The latest data from our industry’s biggest survey, by the Responsible Investment Association of Australasia, confirms the trend towards impact investing. Here’s what jumped out to us.
- $19.9 billion: value of Australian impact investment products as at 31 December 2019
- ~250% growth in the last two years.
- 111: number of impact investment products widely on offer to Australian investors as at 31 December 2019
- 87% of impact investment products target environmental outcomes.
- That’s largely green bonds ($17b)
- Impact investment products targeting social outcomes have increased AUM tenfold to $2.5 billion
Performance (Impact & Financial)
- 5.3% p.a. return: 2018–2019 weighted average annualised across impact investment products in different asset classes.
- (Check out the report for breakdowns by asset classes: Pretty good)
- The report doesn’t cover post-bushfires, COVID returns, but early indications, aside from the report, are that ESG investments have done quite well.
- 5 million tCO2e abated/ avoided and 84,000 GWh renewable energy produced
- 2,000 homes for people on low to moderate incomes, living with disability, or transitioning out of homelessness
- 483,235 Megalitres of water saved, treated or delivered
- 93% of investors’ impact expectations are being met or exceeded by their current impact investments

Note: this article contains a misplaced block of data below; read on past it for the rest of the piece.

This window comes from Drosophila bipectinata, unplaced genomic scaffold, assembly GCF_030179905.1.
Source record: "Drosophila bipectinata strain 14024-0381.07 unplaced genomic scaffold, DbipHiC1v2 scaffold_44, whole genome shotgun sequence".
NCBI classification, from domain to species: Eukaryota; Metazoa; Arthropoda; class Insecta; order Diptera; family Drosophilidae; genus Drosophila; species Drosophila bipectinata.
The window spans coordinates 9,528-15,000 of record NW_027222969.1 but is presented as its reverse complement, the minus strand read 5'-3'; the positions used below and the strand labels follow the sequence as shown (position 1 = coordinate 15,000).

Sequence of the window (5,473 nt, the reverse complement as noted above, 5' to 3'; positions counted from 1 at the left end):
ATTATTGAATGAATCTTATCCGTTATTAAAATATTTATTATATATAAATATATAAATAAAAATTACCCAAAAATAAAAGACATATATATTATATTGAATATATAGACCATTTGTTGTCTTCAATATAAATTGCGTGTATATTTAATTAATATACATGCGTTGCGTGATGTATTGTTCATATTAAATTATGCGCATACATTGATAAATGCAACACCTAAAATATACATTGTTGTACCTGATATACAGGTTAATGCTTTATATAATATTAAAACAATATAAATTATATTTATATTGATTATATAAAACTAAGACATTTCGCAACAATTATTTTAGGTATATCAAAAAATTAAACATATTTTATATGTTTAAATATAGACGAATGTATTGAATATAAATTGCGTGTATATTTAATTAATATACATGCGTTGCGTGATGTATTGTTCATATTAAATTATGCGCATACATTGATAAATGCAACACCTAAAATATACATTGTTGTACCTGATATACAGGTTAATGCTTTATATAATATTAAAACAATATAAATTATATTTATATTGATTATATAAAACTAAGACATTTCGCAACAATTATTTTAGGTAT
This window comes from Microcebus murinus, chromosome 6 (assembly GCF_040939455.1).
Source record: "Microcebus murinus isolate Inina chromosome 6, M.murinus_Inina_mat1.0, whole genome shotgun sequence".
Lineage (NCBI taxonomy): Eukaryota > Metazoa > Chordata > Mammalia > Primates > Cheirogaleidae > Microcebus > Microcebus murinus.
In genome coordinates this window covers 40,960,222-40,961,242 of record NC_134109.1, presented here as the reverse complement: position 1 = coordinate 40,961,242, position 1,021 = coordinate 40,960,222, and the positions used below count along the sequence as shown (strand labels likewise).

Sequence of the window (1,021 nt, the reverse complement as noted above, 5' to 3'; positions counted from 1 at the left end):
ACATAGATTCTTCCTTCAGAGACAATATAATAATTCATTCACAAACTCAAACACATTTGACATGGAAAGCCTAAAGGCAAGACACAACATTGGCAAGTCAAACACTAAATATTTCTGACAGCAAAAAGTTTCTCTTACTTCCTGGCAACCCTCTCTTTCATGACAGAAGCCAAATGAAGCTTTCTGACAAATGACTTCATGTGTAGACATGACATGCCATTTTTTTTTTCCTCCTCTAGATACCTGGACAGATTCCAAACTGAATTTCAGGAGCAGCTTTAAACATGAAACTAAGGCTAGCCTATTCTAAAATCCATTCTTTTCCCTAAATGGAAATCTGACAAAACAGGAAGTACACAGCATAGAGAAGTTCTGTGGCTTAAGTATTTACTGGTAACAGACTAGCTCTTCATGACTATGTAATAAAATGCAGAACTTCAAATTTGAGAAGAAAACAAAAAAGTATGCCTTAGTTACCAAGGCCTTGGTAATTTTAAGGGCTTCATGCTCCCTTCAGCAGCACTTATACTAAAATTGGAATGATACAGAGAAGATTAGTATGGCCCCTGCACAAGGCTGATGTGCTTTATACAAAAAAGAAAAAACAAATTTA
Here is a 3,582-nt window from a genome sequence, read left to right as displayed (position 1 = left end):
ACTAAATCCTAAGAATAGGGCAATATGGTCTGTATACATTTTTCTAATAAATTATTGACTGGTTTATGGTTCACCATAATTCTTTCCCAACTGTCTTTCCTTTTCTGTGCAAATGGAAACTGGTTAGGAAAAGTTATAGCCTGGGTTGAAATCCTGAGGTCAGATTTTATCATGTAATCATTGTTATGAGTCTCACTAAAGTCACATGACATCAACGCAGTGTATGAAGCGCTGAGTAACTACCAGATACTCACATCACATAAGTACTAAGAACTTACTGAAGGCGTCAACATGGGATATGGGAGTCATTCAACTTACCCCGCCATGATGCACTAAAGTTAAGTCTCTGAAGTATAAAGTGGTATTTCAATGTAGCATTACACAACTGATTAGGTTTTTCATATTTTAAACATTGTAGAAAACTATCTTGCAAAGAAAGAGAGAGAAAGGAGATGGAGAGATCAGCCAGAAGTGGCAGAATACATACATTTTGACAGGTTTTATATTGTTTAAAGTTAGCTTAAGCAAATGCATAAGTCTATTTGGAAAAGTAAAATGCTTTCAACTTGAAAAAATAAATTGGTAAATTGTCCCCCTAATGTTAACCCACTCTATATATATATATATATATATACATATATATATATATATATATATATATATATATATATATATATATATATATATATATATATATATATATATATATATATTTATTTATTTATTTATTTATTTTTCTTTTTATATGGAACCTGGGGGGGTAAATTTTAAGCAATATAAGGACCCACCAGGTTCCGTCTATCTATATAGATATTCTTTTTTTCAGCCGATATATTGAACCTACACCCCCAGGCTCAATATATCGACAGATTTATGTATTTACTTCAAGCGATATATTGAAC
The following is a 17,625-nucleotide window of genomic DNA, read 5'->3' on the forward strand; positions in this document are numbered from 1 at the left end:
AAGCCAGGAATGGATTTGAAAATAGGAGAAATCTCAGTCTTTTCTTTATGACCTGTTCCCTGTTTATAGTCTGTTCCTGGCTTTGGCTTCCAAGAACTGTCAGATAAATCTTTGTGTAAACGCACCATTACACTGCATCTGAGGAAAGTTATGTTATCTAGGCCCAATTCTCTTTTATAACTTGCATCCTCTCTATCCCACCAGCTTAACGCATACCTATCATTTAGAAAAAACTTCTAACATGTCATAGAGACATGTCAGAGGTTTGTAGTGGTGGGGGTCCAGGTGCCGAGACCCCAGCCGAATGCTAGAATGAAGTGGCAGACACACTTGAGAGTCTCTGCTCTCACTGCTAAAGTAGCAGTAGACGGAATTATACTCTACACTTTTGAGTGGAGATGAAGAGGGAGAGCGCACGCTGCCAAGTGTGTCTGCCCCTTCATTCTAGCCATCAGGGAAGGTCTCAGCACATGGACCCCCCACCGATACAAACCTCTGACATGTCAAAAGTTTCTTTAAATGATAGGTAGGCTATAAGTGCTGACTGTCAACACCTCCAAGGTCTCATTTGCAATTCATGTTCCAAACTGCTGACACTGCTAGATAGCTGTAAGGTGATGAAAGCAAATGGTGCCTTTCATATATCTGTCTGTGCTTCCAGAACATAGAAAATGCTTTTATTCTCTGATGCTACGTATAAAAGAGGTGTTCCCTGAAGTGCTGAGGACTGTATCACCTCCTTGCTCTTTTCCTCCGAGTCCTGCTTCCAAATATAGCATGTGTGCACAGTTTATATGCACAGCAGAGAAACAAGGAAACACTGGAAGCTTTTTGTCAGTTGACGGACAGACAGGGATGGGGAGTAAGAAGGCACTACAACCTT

- 92% of investors’ financial expectations are being met or exceeded by their current impact investments
- 76% of impact investors expect competitive or above market rates of returns on their impact investments
- 90% of impact investors believe that impact investing will become a more significant part of the investment landscape
- There’s greater awareness of impact investing from people not yet active in the market.
Barriers to Impact Investing:
- For already-active investors the barriers are; not enough deals; not enough evidence of impact; or evidence of financial performance/record.
- For investors who know about impact, but don’t currently invest for impact: lack of reliable research, information and benchmarks; needing more evidence or a longer track record of financial performance; or a lack of client/member/trustee demand.
The report briefly touches on the underlying drivers for the growth of impact investing, which are a bit circular: There’s more demand, there are more fund managers, and mainstream institutional investors are grappling with the responsibility of ownership.
The report also names “context”, which is a tiny word for some massive forces that are worth expanding upon: To cite the example of IIG’s growing community, investors are more motivated than ever by their observations of the world. To name two; the bushfires and climate emergency, and the social fallout from the Covid-19 pandemic.
As well, there’s growing awareness that capital has a role to play. Our industry has done a great job of educating decision-makers that they can integrate their capital decisions with their values.
It’s a strong report, and as usual, the data is worth digging into. Our congratulations to the team at the Responsible Investment Association of Australasia.